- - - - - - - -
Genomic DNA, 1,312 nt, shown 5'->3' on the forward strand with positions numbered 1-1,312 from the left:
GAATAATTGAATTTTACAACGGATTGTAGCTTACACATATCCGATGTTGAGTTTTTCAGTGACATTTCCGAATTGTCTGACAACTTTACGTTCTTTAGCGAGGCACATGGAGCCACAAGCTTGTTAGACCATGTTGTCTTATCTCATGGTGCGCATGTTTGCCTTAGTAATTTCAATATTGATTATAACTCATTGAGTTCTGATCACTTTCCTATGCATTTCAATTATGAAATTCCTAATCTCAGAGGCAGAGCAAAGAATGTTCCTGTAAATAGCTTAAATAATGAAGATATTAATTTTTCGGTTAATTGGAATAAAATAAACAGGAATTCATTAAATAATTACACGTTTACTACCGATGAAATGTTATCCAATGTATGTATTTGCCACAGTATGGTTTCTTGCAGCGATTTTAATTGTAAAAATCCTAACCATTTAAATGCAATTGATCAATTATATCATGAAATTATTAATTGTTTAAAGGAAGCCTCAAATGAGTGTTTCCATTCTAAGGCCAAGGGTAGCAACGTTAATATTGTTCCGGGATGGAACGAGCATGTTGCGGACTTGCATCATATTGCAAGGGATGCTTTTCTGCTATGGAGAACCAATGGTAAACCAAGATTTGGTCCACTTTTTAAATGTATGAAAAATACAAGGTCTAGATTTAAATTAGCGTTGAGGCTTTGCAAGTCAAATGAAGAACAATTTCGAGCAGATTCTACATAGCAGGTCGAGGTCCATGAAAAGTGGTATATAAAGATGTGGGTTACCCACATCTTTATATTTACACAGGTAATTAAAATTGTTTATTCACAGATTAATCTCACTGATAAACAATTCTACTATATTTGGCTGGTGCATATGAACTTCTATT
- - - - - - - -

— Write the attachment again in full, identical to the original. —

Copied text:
Genomic DNA, 1,312 nt, shown 5'->3' on the forward strand with positions numbered 1-1,312 from the left:
GAATAATTGAATTTTACAACGGATTGTAGCTTACACATATCCGATGTTGAGTTTTTCAGTGACATTTCCGAATTGTCTGACAACTTTACGTTCTTTAGCGAGGCACATGGAGCCACAAGCTTGTTAGACCATGTTGTCTTATCTCATGGTGCGCATGTTTGCCTTAGTAATTTCAATATTGATTATAACTCATTGAGTTCTGATCACTTTCCTATGCATTTCAATTATGAAATTCCTAATCTCAGAGGCAGAGCAAAGAATGTTCCTGTAAATAGCTTAAATAATGAAGATATTAATTTTTCGGTTAATTGGAATAAAATAAACAGGAATTCATTAAATAATTACACGTTTACTACCGATGAAATGTTATCCAATGTATGTATTTGCCACAGTATGGTTTCTTGCAGCGATTTTAATTGTAAAAATCCTAACCATTTAAATGCAATTGATCAATTATATCATGAAATTATTAATTGTTTAAAGGAAGCCTCAAATGAGTGTTTCCATTCTAAGGCCAAGGGTAGCAACGTTAATATTGTTCCGGGATGGAACGAGCATGTTGCGGACTTGCATCATATTGCAAGGGATGCTTTTCTGCTATGGAGAACCAATGGTAAACCAAGATTTGGTCCACTTTTTAAATGTATGAAAAATACAAGGTCTAGATTTAAATTAGCGTTGAGGCTTTGCAAGTCAAATGAAGAACAATTTCGAGCAGATTCTACATAGCAGGTCGAGGTCCATGAAAAGTGGTATATAAAGATGTGGGTTACCCACATCTTTATATTTACACAGGTAATTAAAATTGTTTATTCACAGATTAATCTCACTGATAAACAATTCTACTATATTTGGCTGGTGCATATGAACTTCTATT